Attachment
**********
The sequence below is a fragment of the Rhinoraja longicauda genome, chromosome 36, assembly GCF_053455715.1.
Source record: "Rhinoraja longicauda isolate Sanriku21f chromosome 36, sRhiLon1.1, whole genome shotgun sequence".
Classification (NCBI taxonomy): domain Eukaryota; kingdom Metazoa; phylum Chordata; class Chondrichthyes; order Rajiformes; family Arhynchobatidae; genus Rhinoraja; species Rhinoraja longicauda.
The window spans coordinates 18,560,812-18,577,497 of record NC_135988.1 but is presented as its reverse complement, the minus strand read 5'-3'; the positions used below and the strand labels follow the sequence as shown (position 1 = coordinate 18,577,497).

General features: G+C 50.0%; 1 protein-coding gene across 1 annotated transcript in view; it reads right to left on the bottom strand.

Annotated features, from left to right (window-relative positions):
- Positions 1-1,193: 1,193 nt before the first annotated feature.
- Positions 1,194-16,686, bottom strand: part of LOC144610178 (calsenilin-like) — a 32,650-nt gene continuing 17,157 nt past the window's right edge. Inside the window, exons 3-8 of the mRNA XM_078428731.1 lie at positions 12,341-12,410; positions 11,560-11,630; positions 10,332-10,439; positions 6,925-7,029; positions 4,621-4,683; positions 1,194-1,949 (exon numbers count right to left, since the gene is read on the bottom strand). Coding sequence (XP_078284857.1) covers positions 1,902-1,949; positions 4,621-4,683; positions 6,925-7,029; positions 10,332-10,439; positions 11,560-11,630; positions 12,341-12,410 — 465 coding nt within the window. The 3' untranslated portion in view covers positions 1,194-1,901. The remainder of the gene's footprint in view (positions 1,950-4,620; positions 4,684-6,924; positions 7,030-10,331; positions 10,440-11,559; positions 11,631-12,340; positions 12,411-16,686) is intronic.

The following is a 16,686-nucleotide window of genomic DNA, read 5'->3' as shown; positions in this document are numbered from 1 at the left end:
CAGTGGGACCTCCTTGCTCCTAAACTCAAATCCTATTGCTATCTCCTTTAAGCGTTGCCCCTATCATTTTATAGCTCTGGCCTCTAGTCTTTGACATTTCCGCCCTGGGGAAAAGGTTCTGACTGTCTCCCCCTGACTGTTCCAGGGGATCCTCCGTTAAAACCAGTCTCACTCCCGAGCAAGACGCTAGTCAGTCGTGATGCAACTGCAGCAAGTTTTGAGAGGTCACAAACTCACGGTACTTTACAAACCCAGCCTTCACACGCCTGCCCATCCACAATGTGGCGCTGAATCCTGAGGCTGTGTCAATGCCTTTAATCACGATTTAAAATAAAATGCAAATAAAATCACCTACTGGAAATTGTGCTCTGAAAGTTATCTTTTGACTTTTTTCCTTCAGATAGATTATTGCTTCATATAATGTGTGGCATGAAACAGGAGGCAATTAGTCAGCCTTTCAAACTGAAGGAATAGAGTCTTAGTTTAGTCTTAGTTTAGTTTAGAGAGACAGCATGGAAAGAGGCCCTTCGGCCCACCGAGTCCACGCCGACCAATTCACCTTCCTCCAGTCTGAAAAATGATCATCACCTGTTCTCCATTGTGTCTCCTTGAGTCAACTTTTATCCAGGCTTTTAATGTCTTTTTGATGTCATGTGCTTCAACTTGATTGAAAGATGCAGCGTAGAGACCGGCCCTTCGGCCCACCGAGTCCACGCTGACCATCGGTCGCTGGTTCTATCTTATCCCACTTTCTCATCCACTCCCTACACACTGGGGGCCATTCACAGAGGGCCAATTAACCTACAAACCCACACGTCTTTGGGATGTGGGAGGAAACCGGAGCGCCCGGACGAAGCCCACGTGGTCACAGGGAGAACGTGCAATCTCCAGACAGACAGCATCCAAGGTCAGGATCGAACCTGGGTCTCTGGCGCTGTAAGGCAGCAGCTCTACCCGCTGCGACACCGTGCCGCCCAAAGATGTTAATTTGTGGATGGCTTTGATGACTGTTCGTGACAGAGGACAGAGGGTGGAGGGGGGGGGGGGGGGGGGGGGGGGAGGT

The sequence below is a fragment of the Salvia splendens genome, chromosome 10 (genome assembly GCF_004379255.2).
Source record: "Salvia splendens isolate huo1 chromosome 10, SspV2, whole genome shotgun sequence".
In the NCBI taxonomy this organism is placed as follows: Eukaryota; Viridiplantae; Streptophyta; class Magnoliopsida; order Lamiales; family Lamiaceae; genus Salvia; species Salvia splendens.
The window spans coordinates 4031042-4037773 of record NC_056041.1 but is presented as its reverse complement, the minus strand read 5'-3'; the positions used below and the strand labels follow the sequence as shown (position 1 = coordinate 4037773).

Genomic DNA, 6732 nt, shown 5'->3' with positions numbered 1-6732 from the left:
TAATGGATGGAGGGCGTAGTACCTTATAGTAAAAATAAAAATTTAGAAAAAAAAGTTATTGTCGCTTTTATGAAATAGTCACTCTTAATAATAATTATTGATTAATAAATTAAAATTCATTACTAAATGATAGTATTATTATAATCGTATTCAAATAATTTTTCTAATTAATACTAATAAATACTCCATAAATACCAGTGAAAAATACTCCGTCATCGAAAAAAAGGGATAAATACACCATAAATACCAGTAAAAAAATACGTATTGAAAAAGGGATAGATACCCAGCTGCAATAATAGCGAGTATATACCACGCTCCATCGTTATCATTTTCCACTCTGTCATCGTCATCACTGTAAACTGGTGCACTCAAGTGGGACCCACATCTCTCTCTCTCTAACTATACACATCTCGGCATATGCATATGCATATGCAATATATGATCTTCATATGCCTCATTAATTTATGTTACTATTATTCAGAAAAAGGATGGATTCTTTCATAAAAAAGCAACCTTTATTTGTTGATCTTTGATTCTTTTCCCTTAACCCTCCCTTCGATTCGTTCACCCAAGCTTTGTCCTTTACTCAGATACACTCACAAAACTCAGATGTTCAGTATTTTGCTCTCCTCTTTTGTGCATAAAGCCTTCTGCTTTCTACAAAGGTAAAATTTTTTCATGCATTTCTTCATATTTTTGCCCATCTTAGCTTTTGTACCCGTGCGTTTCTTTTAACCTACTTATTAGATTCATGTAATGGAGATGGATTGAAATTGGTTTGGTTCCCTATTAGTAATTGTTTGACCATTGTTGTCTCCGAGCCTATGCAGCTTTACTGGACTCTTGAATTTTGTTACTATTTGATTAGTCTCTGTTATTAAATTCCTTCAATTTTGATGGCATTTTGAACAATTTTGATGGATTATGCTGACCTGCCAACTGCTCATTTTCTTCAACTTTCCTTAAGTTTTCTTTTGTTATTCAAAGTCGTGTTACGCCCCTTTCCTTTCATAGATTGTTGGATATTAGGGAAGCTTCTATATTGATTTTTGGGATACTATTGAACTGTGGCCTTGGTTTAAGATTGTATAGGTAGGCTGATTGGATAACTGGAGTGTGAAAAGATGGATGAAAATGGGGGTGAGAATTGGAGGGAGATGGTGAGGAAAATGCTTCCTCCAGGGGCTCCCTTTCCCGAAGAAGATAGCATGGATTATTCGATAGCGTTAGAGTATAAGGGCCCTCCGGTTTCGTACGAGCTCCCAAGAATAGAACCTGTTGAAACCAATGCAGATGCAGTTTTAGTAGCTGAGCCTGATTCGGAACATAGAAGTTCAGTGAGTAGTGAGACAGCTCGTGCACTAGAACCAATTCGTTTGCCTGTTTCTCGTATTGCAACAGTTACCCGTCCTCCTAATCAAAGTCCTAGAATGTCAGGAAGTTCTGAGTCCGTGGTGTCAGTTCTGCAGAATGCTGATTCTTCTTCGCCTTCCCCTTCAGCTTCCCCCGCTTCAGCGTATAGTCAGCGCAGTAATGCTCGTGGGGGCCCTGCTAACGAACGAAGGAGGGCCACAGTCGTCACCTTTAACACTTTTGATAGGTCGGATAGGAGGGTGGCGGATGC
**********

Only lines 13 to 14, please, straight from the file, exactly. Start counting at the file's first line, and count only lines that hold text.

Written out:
In the NCBI taxonomy this organism is placed as follows: Eukaryota; Viridiplantae; Streptophyta; class Magnoliopsida; order Lamiales; family Lamiaceae; genus Salvia; species Salvia splendens.
The window spans coordinates 4031042-4037773 of record NC_056041.1 but is presented as its reverse complement, the minus strand read 5'-3'; the positions used below and the strand labels follow the sequence as shown (position 1 = coordinate 4037773).